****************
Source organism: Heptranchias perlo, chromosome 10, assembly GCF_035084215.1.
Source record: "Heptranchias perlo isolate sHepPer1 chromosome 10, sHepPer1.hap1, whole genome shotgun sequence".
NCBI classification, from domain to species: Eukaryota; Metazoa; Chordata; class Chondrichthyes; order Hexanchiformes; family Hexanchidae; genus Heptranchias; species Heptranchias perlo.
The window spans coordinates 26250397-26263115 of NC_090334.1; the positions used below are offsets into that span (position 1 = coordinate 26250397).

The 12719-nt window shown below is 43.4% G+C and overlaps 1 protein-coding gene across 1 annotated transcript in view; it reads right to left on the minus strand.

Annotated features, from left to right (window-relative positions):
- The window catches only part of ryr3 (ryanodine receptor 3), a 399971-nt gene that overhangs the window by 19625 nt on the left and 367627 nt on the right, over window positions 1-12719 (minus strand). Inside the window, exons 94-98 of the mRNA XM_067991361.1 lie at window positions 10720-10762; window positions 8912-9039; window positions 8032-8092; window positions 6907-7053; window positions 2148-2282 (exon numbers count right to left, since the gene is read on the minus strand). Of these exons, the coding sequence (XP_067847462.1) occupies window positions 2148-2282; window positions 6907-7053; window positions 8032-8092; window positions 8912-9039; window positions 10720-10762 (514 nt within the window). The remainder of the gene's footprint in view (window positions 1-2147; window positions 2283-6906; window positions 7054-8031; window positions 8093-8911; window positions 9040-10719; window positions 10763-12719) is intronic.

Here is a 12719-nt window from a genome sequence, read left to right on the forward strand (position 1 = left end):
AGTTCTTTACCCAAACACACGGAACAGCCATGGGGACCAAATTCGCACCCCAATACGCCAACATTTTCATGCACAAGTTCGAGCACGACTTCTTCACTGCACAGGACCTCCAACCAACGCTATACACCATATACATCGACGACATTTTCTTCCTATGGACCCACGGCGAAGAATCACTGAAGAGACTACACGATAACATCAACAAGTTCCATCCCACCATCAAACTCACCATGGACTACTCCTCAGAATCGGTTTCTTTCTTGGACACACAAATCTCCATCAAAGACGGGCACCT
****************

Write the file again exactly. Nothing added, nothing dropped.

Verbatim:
Source organism: Heptranchias perlo, chromosome 10, assembly GCF_035084215.1.
Source record: "Heptranchias perlo isolate sHepPer1 chromosome 10, sHepPer1.hap1, whole genome shotgun sequence".
NCBI classification, from domain to species: Eukaryota; Metazoa; Chordata; class Chondrichthyes; order Hexanchiformes; family Hexanchidae; genus Heptranchias; species Heptranchias perlo.
The window spans coordinates 26250397-26263115 of NC_090334.1; the positions used below are offsets into that span (position 1 = coordinate 26250397).

The 12719-nt window shown below is 43.4% G+C and overlaps 1 protein-coding gene across 1 annotated transcript in view; it reads right to left on the minus strand.

Annotated features, from left to right (window-relative positions):
- The window catches only part of ryr3 (ryanodine receptor 3), a 399971-nt gene that overhangs the window by 19625 nt on the left and 367627 nt on the right, over window positions 1-12719 (minus strand). Inside the window, exons 94-98 of the mRNA XM_067991361.1 lie at window positions 10720-10762; window positions 8912-9039; window positions 8032-8092; window positions 6907-7053; window positions 2148-2282 (exon numbers count right to left, since the gene is read on the minus strand). Of these exons, the coding sequence (XP_067847462.1) occupies window positions 2148-2282; window positions 6907-7053; window positions 8032-8092; window positions 8912-9039; window positions 10720-10762 (514 nt within the window). The remainder of the gene's footprint in view (window positions 1-2147; window positions 2283-6906; window positions 7054-8031; window positions 8093-8911; window positions 9040-10719; window positions 10763-12719) is intronic.

Here is a 12719-nt window from a genome sequence, read left to right on the forward strand (position 1 = left end):
AGTTCTTTACCCAAACACACGGAACAGCCATGGGGACCAAATTCGCACCCCAATACGCCAACATTTTCATGCACAAGTTCGAGCACGACTTCTTCACTGCACAGGACCTCCAACCAACGCTATACACCATATACATCGACGACATTTTCTTCCTATGGACCCACGGCGAAGAATCACTGAAGAGACTACACGATAACATCAACAAGTTCCATCCCACCATCAAACTCACCATGGACTACTCCTCAGAATCGGTTTCTTTCTTGGACACACAAATCTCCATCAAAGACGGGCACCT